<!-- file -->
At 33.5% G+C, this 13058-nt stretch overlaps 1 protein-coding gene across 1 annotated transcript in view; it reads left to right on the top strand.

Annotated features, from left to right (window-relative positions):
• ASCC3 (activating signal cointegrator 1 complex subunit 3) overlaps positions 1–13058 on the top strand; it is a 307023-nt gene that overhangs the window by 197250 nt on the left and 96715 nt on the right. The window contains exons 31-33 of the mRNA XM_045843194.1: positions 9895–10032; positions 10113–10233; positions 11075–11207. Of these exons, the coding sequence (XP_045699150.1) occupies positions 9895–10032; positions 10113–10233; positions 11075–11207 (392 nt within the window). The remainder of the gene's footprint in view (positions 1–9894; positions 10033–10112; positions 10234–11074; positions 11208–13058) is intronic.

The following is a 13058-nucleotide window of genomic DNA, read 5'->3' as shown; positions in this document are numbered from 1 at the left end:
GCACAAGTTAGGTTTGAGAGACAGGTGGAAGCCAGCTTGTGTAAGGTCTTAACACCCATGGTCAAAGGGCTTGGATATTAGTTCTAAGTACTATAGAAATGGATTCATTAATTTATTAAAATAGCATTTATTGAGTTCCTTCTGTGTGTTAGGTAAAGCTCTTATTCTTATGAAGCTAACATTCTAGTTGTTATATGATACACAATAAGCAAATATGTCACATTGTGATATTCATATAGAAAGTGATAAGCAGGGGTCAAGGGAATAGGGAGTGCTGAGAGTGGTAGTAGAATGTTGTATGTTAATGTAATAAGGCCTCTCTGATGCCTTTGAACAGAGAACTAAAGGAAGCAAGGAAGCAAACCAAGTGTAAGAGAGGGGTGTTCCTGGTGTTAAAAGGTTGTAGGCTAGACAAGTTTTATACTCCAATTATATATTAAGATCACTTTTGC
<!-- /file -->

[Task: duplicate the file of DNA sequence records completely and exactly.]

At 33.5% G+C, this 13058-nt stretch overlaps 1 protein-coding gene across 1 annotated transcript in view; it reads left to right on the top strand.

Annotated features, from left to right (window-relative positions):
• ASCC3 (activating signal cointegrator 1 complex subunit 3) overlaps positions 1–13058 on the top strand; it is a 307023-nt gene that overhangs the window by 197250 nt on the left and 96715 nt on the right. The window contains exons 31-33 of the mRNA XM_045843194.1: positions 9895–10032; positions 10113–10233; positions 11075–11207. Of these exons, the coding sequence (XP_045699150.1) occupies positions 9895–10032; positions 10113–10233; positions 11075–11207 (392 nt within the window). The remainder of the gene's footprint in view (positions 1–9894; positions 10033–10112; positions 10234–11074; positions 11208–13058) is intronic.

The following is a 13058-nucleotide window of genomic DNA, read 5'->3' as shown; positions in this document are numbered from 1 at the left end:
GCACAAGTTAGGTTTGAGAGACAGGTGGAAGCCAGCTTGTGTAAGGTCTTAACACCCATGGTCAAAGGGCTTGGATATTAGTTCTAAGTACTATAGAAATGGATTCATTAATTTATTAAAATAGCATTTATTGAGTTCCTTCTGTGTGTTAGGTAAAGCTCTTATTCTTATGAAGCTAACATTCTAGTTGTTATATGATACACAATAAGCAAATATGTCACATTGTGATATTCATATAGAAAGTGATAAGCAGGGGTCAAGGGAATAGGGAGTGCTGAGAGTGGTAGTAGAATGTTGTATGTTAATGTAATAAGGCCTCTCTGATGCCTTTGAACAGAGAACTAAAGGAAGCAAGGAAGCAAACCAAGTGTAAGAGAGGGGTGTTCCTGGTGTTAAAAGGTTGTAGGCTAGACAAGTTTTATACTCCAATTATATATTAAGATCACTTTTGC